First of all, there is no way my dogs would sit idly by while I tortured them to pose with dessert. Come to think of it, even I wouldn't sit still.
Check out this great DIY Christmas idea from Gwen Gardner. Easy and frugal. Plus, she's included a decadent cookie recipe.
DIY Cookie Exchange
A cookie exchange is a perfect way to get together with friends to socialize during the Christmas holidays. The premise is simple. For each person attending, bake a dozen cookies. So if ten people are attending, each person will bake ten dozen cookies – include yourself in the count. Then get together and exchange cookies and end up with ten dozen different kinds of cookies.
You can make the cookie exchange as formal or informal as you’d like. Before I moved from San Diego, my girlfriends and I got together every December for a cookie exchange. These are my best buddies from grade school and high school, and we have known each other since the 1970’s. Since I’ve known these ladies for most of my life, we are fairly informal. We make it a ladies only event – no men or children. The host (a different host volunteers every year) provides finger foods such as hors d’oeuvres and other snack food. We serve adult beverages. Mulled wine simmering in a crockpot and tantalizing cinnamon aroma is just the thing to make you feel warm and fuzzy and get you into the Christmas spirit.
Whether you’re going formal or informal, here are some tips:
• Provide a Christmas themed door prize. You can provide a collector’s Christmas ornament, a Christmas cookie jar, or ask everyone to bring a cookie cutter, then package them up to give to the winner.
• Send invitations early. Facebook or e-vite is easiest.
• Once the number of attendees is confirmed, let everyone know how many are attending and how many dozens of cookies they need to bake. For this reason, an event on Facebook is ideal.
• Shop early for cookie packaging such as Christmas grab bags, boxes and baggies. You want to provide pretty packaging to send with your friends.
• Bake your favorite cookie. It’s okay to prepare the dough ahead of time and even freeze it. This is the easiest way for working women. Try to make them pretty.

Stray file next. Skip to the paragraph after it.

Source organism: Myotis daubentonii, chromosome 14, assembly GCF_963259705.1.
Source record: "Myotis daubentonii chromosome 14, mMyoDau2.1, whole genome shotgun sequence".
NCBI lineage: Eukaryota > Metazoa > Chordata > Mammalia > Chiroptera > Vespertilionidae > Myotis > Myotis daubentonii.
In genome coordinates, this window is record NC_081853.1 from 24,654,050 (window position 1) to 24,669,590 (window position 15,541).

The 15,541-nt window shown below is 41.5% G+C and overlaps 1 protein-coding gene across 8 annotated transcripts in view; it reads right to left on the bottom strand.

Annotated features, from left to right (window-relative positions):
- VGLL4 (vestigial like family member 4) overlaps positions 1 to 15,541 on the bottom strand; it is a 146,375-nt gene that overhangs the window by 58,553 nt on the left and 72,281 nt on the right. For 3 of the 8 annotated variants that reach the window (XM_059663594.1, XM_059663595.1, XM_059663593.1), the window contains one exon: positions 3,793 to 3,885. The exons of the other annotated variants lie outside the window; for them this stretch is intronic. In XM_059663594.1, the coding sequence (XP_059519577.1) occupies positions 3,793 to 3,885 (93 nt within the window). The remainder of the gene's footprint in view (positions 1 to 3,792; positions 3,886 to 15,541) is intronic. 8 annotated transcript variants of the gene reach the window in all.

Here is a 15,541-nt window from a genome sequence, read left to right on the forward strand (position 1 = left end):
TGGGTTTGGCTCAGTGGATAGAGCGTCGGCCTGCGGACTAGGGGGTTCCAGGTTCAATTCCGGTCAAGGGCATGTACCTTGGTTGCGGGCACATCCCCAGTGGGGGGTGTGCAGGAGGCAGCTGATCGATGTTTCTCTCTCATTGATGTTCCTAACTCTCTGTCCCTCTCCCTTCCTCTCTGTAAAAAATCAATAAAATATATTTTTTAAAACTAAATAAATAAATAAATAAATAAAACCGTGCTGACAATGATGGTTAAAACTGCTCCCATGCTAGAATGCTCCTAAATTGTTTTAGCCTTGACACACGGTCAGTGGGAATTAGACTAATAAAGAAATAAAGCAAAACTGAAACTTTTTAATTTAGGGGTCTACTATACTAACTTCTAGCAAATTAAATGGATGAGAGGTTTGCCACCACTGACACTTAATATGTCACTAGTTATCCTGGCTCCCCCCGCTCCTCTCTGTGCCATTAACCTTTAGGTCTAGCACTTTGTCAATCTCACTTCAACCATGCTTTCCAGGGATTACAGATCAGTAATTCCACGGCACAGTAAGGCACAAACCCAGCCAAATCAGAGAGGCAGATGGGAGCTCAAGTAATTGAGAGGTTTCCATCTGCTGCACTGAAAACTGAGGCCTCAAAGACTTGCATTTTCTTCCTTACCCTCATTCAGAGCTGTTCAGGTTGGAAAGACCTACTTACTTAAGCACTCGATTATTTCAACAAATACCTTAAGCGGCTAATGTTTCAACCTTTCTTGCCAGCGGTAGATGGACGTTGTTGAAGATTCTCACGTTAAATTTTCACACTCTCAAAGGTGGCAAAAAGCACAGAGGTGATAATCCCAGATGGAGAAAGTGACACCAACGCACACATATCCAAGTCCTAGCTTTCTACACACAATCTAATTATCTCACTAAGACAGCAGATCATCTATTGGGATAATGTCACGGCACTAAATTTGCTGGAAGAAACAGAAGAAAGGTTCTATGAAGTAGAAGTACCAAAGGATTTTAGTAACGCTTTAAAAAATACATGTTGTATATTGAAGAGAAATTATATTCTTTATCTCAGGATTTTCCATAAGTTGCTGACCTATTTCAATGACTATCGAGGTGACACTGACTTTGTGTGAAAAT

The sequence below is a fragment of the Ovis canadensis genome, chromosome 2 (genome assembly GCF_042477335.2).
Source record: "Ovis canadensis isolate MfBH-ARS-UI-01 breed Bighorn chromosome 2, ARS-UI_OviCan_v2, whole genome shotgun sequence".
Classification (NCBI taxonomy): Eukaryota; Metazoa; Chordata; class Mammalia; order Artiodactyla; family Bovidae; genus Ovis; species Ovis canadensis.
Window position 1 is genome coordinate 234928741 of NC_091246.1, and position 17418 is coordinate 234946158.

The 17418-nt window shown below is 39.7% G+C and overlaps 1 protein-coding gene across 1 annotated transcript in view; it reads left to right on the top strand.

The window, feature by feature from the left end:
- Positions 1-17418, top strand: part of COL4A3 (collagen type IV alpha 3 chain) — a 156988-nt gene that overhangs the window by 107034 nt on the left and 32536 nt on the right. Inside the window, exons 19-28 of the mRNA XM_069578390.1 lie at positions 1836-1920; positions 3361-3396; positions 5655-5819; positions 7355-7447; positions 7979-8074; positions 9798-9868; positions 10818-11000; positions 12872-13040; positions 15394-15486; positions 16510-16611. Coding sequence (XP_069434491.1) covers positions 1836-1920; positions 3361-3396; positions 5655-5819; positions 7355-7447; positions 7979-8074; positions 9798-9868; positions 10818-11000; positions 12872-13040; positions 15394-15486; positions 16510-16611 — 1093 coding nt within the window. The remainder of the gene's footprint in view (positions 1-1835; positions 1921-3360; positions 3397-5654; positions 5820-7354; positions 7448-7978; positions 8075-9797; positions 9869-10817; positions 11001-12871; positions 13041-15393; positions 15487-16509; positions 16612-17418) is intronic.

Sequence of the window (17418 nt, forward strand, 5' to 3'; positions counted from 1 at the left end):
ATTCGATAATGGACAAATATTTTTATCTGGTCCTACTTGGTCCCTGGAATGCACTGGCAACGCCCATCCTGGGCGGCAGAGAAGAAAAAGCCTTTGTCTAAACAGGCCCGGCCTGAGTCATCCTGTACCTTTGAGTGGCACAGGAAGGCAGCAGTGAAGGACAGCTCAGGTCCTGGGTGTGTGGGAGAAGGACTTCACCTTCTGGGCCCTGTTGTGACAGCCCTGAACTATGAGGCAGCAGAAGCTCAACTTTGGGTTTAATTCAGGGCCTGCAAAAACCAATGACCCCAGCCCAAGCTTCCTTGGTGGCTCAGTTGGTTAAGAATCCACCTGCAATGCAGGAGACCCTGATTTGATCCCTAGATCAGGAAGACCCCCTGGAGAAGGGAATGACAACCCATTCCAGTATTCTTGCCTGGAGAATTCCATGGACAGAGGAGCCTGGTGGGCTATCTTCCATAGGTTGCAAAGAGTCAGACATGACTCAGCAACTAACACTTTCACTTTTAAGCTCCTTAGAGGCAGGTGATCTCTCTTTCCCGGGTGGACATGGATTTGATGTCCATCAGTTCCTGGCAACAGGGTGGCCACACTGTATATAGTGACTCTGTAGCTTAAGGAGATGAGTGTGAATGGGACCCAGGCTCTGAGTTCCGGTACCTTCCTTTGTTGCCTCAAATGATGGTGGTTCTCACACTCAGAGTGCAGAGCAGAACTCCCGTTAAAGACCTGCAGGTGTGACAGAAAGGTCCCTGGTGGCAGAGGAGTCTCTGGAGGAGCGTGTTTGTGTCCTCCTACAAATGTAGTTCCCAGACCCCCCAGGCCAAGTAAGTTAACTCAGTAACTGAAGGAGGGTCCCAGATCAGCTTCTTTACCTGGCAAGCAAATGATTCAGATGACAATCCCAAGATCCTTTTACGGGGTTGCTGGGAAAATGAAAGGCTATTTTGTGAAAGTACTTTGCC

• Plan your eats and drinks menu.
• On the day/evening of the cookie exchange, set up a large table or several tables where guests will arrange their cookies.
• Set up a separate table for the party food and drinks. Mulled wine, hot apple cider and hot chocolate are winter favorites.
• You can play games, tell stories or party. Just remember to take cookies home when you leave.
Since I now live in the Rockies, I don’t do a cookie exchange. But this year when I was baking cookies, I had two cookie monsters who were very attentive. They listened to every word of instruction, heads tilted to the side in order to better understand. You see, the “special” cookie box is in the kitchen, and I bumped it a few times. The cookie monsters know what cookies “sound” like, being experts and all.
Koko and Tuffy used extreme self-discipline while posing with yummy cookies for this photo. They received a doggie cookie for their efforts.
Do you have Cookie Monsters at home?
1/2 cup vegetable oil
4 oz unsweetened baking chocolate, melted, cooled
2 cups granulated sugar
2 teaspoons vanilla
2 cups Gold Medal® all-purpose flour
2 teaspoons baking powder
1/2 teaspoon salt
1/2 cup powdered sugar
1. In large bowl, mix oil, chocolate, granulated sugar and vanilla. Stir in eggs, one at a time. Stir in flour, baking powder and salt. Cover; refrigerate at least 3 hours.
2. Heat oven to 350°F. Grease cookie sheet with shortening or cooking spray.
3. Drop dough by teaspoonfuls into powdered sugar; roll around to coat and shape into balls. Place about 2 inches apart on cookie sheets.
4. Bake 10 to 12 minutes or until almost no imprint remains when touched lightly in center. Immediately remove from cookie sheets to cooling racks.
Makes 6 dozen cookies
Gwen Gardner bio:
Ever have big plans for ‘someday’? Too often it never comes. But Gwen's did. She quit her corporate job, moved to the mountains and began to write. Crazy, isn't it? But even crazier? Is getting to the end of your life and realizing that 'someday’ is too late. Life is much too short for that! So the adventure has begun. Gwen Gardner is the author of Givin’ Up The Ghost. In addition to writing young adult paranormal mysteries, Gwen provides services to her fellow indie authors, including novel formatting, proofreading and copy editing.
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